The morning after the girls went missing, Feliciano, a farmer from the village who often works as a tour guide for hikers staying in Boquete showed up where they were staying and demanding a spare key into their room, citing that they failed to make a scheduled appointment for a guided tour. Some find this suspicious, though he left his business card and aided with the search. Kris’s parents went on a tour with him along the path they think the girls might have taken.
The trek was filmed for a short documentary called “Answers for Kris,” and they concluded there was little way to get lost up until well past it would be obvious they needed to turn around. However, some in the area have established there are a couple of places on the northern, less worn trail where one can wind up tumbling down to a point where it is impossible to get out without trekking through the jungle.
The desire to place blame on folks like Feliciano or other members of the Indigenous tribe — who have so many who speak to their kindness and caring — reflect a problematic tendency of communities that surround these cases to place blame and ruin lives based on armchair sleuthing, which is easily exacerbated by racism. Boquete’s crime rates are low, and most of the crime in the region is driven by cartels. The lives of Kris and Lisanne matter a lot — but so do those of the people living in the area around Boquete.
There are so many details of this case — far more than I can even cover in one article — that leave me wondering about what exactly happened. We may never get more information. This was not crafted for us like a mystery story with a compelling conclusion. Like with Maura Murray, who disappeared in freezing rural New Hampshire after crashing her car, as anticlimactic — and, more importantly, heartbreaking — as it is, this could amount to no more than “young women struggle against the elements, suffer, perish.”
That was the answer with Geraldine “Inchworm” Largay, a woman who disappeared on the Appalachian Trail. She got lost going to the bathroom, never found the trail again, documented it in her diary, and died. There was no mystery to solve, it was just a tragedy. Nature is brutal, and people whose adventures into it go awry often learn that all too well.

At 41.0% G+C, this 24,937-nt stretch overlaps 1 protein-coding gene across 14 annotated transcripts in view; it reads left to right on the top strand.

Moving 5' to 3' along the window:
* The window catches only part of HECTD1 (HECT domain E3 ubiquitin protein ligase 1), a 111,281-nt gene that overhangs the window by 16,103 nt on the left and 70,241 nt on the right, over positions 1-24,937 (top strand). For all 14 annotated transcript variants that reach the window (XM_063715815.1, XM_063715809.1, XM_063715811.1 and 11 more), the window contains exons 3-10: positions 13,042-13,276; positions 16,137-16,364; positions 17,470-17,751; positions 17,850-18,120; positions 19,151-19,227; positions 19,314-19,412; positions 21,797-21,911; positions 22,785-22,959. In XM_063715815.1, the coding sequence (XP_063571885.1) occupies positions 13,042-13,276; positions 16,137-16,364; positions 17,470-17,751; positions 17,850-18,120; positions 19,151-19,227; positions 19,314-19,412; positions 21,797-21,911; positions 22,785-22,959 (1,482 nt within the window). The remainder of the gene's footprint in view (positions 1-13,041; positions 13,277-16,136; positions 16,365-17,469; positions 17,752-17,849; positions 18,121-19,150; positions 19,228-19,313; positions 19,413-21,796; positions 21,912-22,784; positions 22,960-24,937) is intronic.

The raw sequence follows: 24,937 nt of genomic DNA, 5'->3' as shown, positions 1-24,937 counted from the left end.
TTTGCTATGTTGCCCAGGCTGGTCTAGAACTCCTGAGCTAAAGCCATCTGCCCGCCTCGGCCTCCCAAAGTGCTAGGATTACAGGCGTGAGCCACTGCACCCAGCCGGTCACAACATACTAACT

Nature is also beautiful, though, and people should feel safe enjoying it. Stories like this should not dissuade us from hiking but teach us to do it more responsibly. Kris and Lisanne had little on them, which was certainly fine for a short hike on a well-known trail. When they reached the summit, they had an abundance of time, and perhaps they thought that was the only resource they needed to go just a little bit farther, to see just a few more interesting sights. That desire to venture off the beaten path is admirable, but one should be prepared.
As a student of Emory when the film version of Into the Wild came out, I was subjected to dozens of peers who viewed Christopher McCandless’s story of dying of unpreparedness in the Alaska wilderness as some kind of romantic counter-cultural heroism. I was disgusted. The problem is not that passion or that thirst for adventure — but that tragedy happens when they are not met with information and preparedness.
This applies to far more than just the literal wilderness. Those venturing out of mainstream politics into the realm of alternative media are susceptible to having that passion and counter-culturalism manipulated by conspiracy theorists and grifters — this is a major phenomenon behind red-brownism. Conspiracy theorists, especially QAnoners, themselves are often those who are drawn even deeper into a wilderness of internet disinformation, often deliberately designed to disrupt and disharmonize.
Kris and Lisanne’s story should not compel us to spend our lives dwelling on answers we never get. They should inspire us to take more prepared, more responsible, more informed versions of their course. Steve Jobs told us to “think different” and then died of a highly treatable form of cancer because he initially denied conventional treatments. Be adventurous but be safe. Think outside the box but in it too. Quality of experience and outcome for most things in life requires both boldness and responsibility.